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Ag Policy Blog: There's No Cow Tax in the Build Back Better Bill

Chris Clayton
By  Chris Clayton , DTN Ag Policy Editor
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Rep. Kat Cammack, R-Fla., during a Facebook video last week, highlights the size of the Build Back Better Act, but the congresswoman makes false claims that the bill would tax livestock and drive up the prices of meat in the process. (DTN photo from Facebook video)

The House Agriculture Committee leadership should hold a hearing after one of its members posted claims on Facebook that the Build Back Better Act would tax cows and cause meat prices to soar.

House Ag leaders from both parties have mentioned the need to vet what is in the bill related to agriculture, and what isn't in the bill. There is a lot of misinformation out there, and some of it is coming from committee members.

Over the weekend, multiple livestock producers emailed DTN staff asking questions about claims made by freshman Rep. Kat Cammack, R-Fla., a member of the House Agriculture and listed at age 33 as the youngest serving member of Congress. Cammack isn't a congressional novice, though, having been chief of staff to Rep. Ted Yoho before running for his seat when Yoho chose not to run last year.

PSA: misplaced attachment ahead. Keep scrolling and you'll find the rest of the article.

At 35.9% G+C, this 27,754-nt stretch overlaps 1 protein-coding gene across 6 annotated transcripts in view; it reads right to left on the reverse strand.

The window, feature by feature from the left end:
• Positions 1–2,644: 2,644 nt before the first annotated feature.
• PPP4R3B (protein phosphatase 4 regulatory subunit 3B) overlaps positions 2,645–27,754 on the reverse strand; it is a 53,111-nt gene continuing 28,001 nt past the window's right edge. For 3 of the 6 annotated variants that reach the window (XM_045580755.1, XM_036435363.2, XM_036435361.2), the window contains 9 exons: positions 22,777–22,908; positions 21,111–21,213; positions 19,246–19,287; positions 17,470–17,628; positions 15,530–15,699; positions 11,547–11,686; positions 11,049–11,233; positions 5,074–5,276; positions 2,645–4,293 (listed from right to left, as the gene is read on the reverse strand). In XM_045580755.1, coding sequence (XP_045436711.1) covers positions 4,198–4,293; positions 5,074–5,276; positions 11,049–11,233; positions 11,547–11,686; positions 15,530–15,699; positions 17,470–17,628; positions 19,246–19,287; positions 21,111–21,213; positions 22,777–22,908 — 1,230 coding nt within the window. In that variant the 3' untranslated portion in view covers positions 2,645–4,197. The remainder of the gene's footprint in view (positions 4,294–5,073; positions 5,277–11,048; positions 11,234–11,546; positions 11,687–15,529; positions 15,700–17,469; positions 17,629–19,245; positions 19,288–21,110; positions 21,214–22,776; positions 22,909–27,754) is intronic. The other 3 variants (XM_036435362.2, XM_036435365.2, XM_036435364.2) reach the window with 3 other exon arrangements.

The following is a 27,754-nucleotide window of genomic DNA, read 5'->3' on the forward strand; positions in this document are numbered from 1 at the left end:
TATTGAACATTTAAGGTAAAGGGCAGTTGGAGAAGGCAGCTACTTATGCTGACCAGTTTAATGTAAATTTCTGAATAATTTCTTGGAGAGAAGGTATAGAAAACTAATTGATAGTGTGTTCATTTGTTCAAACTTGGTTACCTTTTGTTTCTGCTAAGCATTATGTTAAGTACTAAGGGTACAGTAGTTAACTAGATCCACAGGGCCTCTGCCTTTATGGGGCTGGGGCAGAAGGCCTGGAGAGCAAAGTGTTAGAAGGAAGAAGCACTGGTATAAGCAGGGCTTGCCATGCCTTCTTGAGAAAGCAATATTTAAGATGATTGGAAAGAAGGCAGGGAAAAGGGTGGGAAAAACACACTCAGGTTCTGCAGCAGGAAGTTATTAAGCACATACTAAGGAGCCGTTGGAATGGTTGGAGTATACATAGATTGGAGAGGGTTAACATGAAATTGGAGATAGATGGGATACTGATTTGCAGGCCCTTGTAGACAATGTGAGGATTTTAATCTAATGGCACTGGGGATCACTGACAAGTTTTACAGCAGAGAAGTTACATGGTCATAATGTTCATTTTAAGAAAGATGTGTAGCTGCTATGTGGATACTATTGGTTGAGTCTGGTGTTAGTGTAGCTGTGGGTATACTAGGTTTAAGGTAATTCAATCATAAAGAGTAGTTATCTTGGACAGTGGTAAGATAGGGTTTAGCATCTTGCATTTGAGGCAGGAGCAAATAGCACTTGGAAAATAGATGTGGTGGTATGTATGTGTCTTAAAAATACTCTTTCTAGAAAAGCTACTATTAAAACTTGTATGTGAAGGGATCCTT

Cammack took to Facebook on the evening of Nov. 4 to talk about "some pretty egregious things" in the "Build Back Broke agenda," as she put it. Cammack then falsely claims the bill would cause meat prices to spike by declaring there are fees on livestock not in the bill.

"If you are a meat eater, if you enjoy a hamburger, a hot dog, a pork chop, a steak -- anything -- if you are a consumer of protein, and not plant-based protein, this is going to do something insane. In this bill, they want to put a fee -- and by they, I mean Nancy Pelosi, and the Democrats and Biden, AOC and the squad -- they want a per-head fee -- $4,500 per beef cow, $6,500 per dairy cow, about $2,500 per hog."

Cammack said the ranchers won't absorb that costs, but it will filter down to consumers. Ground beef would go up to $10 a pound, Cammack said. Then there would be higher costs for milk and cheese, etc.

None of those claims are true.